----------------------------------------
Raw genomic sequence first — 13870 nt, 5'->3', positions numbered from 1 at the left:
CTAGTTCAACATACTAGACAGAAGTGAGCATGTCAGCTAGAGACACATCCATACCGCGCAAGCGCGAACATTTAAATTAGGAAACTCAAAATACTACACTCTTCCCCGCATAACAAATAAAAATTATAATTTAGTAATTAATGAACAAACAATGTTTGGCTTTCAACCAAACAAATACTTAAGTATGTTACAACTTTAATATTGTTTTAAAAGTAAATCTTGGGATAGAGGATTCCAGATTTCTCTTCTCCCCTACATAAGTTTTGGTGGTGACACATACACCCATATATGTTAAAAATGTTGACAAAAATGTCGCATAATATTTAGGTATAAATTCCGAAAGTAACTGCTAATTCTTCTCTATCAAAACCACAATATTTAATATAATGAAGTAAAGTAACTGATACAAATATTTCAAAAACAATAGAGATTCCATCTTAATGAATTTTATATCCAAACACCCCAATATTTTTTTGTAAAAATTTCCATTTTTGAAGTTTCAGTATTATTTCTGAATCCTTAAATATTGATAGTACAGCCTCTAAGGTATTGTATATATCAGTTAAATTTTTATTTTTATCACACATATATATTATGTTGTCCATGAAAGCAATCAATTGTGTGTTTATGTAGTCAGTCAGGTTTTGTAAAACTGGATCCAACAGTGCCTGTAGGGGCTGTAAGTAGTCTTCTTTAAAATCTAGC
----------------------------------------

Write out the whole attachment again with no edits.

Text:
Raw genomic sequence first — 13870 nt, 5'->3', positions numbered from 1 at the left:
CTAGTTCAACATACTAGACAGAAGTGAGCATGTCAGCTAGAGACACATCCATACCGCGCAAGCGCGAACATTTAAATTAGGAAACTCAAAATACTACACTCTTCCCCGCATAACAAATAAAAATTATAATTTAGTAATTAATGAACAAACAATGTTTGGCTTTCAACCAAACAAATACTTAAGTATGTTACAACTTTAATATTGTTTTAAAAGTAAATCTTGGGATAGAGGATTCCAGATTTCTCTTCTCCCCTACATAAGTTTTGGTGGTGACACATACACCCATATATGTTAAAAATGTTGACAAAAATGTCGCATAATATTTAGGTATAAATTCCGAAAGTAACTGCTAATTCTTCTCTATCAAAACCACAATATTTAATATAATGAAGTAAAGTAACTGATACAAATATTTCAAAAACAATAGAGATTCCATCTTAATGAATTTTATATCCAAACACCCCAATATTTTTTTGTAAAAATTTCCATTTTTGAAGTTTCAGTATTATTTCTGAATCCTTAAATATTGATAGTACAGCCTCTAAGGTATTGTATATATCAGTTAAATTTTTATTTTTATCACACATATATATTATGTTGTCCATGAAAGCAATCAATTGTGTGTTTATGTAGTCAGTCAGGTTTTGTAAAACTGGATCCAACAGTGCCTGTAGGGGCTGTAAGTAGTCTTCTTTAAAATCTAGC